Kenta Maeda, Then and Now

In 2012, Kenta Maeda threw a curveball or two a game. He threw three or four four-seam fastballs for every sinker. He was a four-seam/slider guy with the occasional changeup, is what he was. And that’s what I had to work with when I tried to find a comp for him and settled on pitchers like Aaron Nola and a young Kenshin Kawakami.

I was probably wrong, but it’s also possible that what we’re seeing now is a different Maeda. He allows that it’s possible, too.

First, here’s his pitching mix in 2012 in Japan, the last year for which NPBTracker carries data. People who saw him some in Japan in 2015 thought it was about the same mix with maybe even fewer curveballs.

Kenta Maeda’s Pitching Mix, Then & Now
Pitch 2012 NPB 2016 MLB
Four-Seam 34% 30%
Two-Seam 9% 13%
Slider 38% 30%
Curve 6% 18%
Change 12% 10%

He’s throwing more two-seamers and curves here in America, but it turns out he’s doing so for different reasons.

The first of those reasons is something I’ve heard before: the ball is different in America. Hisashi Iwakuma says that’s the case, explaining to me that it helps him get more movement on the splitter here. “Seams are higher,” Maeda himself told me this past June. “More movement on the two-seamer and the break on my changeup is a little bit more than it was in Japan.”

We can watch his two-seamer then and now, thanks to this video of his work in Japan. The arm-side pitches at 144 kilometers per hour (kph) are the two-seamers.

It’s tough to see the difference with the naked eye, but here’s an American two-seamer.

The added movement has only given him average movement on the sinker, but another pitch, even another average pitch, is still a boon. He gets fewer whiffs than usual on the pitch, but his ground-ball rate on the pitch is plus (64% by Brooks, 56% by PITCHf/x). By PITCHf/x, his sinker ground-ball rate is actually in the top 15, and “sinkerballer” was never part of the scouting report.

In the same way, his changeup has gotten better than we thought it might be; its 15% whiff rate and a ground-ball percentage over 50% makes it a good pitch. Only 13 changeups in baseball have a ground-ball rate over 45% and a whiff rate over 14% (minimum 150 thrown, 158 pitchers in the sample). Only seven of those pitchers are starters! You probably wouldn’t have called Maeda’s changeup a plus in Japan.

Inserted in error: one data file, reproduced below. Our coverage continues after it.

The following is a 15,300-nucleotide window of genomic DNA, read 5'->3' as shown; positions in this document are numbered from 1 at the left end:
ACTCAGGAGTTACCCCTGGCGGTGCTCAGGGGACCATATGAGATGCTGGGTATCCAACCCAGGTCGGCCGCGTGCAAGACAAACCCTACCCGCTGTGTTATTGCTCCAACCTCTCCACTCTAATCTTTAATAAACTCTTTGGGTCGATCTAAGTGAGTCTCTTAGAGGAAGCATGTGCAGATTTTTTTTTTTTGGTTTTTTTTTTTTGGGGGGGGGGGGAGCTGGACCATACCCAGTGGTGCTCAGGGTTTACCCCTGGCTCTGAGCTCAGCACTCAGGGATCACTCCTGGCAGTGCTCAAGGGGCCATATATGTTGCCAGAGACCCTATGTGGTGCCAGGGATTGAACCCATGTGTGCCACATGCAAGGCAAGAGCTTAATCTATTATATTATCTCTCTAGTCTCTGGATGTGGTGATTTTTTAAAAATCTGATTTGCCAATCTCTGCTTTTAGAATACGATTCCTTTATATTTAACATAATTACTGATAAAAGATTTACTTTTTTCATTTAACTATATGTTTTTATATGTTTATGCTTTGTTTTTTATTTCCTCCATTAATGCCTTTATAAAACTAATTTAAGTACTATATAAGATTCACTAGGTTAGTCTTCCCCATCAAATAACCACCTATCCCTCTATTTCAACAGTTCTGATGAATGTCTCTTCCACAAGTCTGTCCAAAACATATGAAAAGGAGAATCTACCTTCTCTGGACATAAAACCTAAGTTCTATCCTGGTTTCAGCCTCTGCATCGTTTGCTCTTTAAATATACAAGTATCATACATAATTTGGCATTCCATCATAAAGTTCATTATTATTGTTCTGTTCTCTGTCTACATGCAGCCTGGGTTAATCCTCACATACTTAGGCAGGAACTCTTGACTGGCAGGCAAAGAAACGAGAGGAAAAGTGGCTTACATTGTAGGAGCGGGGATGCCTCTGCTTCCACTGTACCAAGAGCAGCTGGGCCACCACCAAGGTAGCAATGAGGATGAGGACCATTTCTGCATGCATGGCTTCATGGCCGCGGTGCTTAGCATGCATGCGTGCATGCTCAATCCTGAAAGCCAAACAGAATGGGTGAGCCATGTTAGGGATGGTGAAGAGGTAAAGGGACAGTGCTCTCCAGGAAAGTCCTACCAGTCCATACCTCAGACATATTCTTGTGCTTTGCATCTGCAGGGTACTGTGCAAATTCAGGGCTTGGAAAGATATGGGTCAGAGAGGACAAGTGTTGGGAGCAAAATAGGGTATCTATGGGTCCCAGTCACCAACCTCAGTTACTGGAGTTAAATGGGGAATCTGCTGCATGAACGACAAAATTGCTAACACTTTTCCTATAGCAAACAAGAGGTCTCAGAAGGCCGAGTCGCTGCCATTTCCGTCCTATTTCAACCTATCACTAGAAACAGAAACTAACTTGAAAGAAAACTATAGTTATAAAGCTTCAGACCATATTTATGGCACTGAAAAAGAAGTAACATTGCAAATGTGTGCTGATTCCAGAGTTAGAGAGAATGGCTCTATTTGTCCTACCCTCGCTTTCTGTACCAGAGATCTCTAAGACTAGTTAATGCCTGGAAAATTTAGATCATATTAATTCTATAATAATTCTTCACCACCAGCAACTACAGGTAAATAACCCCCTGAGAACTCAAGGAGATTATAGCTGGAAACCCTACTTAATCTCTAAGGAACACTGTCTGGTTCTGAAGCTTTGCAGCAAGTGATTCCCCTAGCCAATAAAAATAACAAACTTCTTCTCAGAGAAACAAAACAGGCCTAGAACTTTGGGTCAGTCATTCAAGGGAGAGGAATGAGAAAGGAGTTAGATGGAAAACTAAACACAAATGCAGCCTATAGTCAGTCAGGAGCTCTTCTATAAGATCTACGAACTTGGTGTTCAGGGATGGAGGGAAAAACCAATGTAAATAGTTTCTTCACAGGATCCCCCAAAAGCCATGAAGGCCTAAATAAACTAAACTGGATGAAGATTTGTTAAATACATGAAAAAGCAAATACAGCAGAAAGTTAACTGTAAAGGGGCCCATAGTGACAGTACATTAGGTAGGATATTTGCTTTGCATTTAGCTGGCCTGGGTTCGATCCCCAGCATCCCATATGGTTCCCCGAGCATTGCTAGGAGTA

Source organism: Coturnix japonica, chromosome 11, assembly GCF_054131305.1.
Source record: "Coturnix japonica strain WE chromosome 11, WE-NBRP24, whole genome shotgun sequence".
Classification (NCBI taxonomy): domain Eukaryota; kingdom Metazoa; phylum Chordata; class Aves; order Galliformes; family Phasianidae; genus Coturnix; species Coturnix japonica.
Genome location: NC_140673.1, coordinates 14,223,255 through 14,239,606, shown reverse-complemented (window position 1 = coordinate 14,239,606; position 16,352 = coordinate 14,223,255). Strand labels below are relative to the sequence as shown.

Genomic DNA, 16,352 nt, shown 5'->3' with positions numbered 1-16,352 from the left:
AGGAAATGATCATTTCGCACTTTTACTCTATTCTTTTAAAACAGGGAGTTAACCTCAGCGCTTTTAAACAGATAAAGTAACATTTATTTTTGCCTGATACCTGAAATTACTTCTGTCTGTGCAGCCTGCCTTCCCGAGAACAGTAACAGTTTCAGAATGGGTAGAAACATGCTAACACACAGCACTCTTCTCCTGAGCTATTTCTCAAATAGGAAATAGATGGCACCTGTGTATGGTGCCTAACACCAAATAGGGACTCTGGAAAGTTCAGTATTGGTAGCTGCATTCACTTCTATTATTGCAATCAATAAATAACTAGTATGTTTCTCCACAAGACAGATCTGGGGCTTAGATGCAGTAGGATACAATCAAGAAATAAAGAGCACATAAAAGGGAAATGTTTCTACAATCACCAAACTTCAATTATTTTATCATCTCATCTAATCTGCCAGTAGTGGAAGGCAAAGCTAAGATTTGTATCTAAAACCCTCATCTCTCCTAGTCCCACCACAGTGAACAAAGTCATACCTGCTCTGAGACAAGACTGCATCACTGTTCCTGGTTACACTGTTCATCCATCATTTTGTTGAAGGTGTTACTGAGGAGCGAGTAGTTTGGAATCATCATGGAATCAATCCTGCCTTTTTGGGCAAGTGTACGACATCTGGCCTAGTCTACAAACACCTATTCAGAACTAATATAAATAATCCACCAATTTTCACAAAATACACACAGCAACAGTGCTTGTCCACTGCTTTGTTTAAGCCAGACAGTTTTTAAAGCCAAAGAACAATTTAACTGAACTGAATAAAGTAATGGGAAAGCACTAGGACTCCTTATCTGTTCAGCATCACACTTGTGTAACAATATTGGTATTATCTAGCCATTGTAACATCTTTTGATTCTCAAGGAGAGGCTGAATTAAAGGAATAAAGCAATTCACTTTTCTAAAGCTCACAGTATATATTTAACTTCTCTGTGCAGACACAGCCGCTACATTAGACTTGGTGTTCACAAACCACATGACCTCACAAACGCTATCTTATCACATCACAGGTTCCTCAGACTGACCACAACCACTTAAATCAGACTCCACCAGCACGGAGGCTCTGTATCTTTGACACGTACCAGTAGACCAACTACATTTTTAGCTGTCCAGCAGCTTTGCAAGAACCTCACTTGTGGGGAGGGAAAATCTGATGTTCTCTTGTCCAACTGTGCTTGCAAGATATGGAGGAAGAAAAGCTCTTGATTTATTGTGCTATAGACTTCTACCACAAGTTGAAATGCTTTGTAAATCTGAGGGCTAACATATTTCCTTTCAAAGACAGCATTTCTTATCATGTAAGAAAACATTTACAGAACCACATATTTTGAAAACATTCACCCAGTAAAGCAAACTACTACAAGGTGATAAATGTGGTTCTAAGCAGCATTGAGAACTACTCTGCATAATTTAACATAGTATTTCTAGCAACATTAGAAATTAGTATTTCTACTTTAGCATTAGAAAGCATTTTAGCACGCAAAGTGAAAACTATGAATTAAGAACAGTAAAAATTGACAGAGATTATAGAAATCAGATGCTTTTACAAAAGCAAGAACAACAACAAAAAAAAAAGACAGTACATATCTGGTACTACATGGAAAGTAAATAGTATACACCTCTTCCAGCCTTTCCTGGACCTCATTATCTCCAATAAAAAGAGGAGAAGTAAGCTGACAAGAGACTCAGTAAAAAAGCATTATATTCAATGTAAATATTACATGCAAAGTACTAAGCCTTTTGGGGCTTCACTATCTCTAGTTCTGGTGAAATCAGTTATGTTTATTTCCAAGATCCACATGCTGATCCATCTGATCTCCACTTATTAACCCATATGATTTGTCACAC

Maeda is throwing more curveballs here in America, but it’s not because of the seams. Or maybe it is, but only indirectly. “With the slider, I’ve had a little bit harder time with the break,” Maeda admits. “But the curveball is the same.”

The curve doesn’t come with fancy numbers. It has a poor whiff rate, one that’s over 50% worse than league average. It gets a bad ground-ball rate. It’s not an awesome pitch. But here’s the thing: nobody swings at it. Only five pitchers who throw a curveball get fewer swings with it than Maeda. So this next leaderboard might not surprise you.

Top Curves By Zone Percentage
Name Zone% Total Curves
Jered Weaver 55.6% 563
Rich Hill 54.4% 867
Clay Buchholz 52.2% 383
Steven Matz 51.7% 360
Kenta Maeda 49.8% 484
Edinson Volquez 48.1% 767
Carlos Martinez 46.8% 630
Taylor Rogers 46.8% 376
Stephen Strasburg 46.5% 301
A.J. Griffin 46.4% 377

Perhaps the swing percentage in Japan on curves is higher and Maeda, seeing that nobody was swinging at his curve, started throwing it in the zone to steal called strikes. That’s merely a theory, though. What we know is just that it’s working for him. “I’ve been able to use my curveball more effectively here,” he related through a translator.

Maeda echoed Hyun Soo Kim’s thoughts about the strike zone — “In Japan, they really take the inside fastball for strikes; here, not so much,” the righty said — but that adjustment wasn’t a big deal for him. “The strike zone is a little bit different here, so it has changed where I aim,” he shrugged. He’s still throwing inside, he’s just had to move that target a bit.


There’s been change to his schedule, of course, since the Japanese version of the sport takes games off and schedules more rest for its starters. But that’s just “when to go to the bullpen” and the like. Game day is about the same. “My post-game cooling-down phase hasn’t really changed,” says the Dodger.

But that wild pre-game windmill ritual?

“Just part of my warmup and preparation.” And that’s one part of his game that hasn’t changed.

With a phone full of pictures of pitchers' fingers, strange beers, and his two toddler sons, Eno Sarris can be found at the ballpark or a brewery most days. Read him here, writing about the A's or Giants at The Athletic, or about beer at October. Follow him on Twitter @enosarris if you can handle the sandwiches and inanity.

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The Ghost of Stephen Drews Bat
5 years ago

Do you think Japanese pitchers get more action on their offspeed stuff because they have had to make it work with lower seams in the NPB and now benefit with higher seams in the MLB?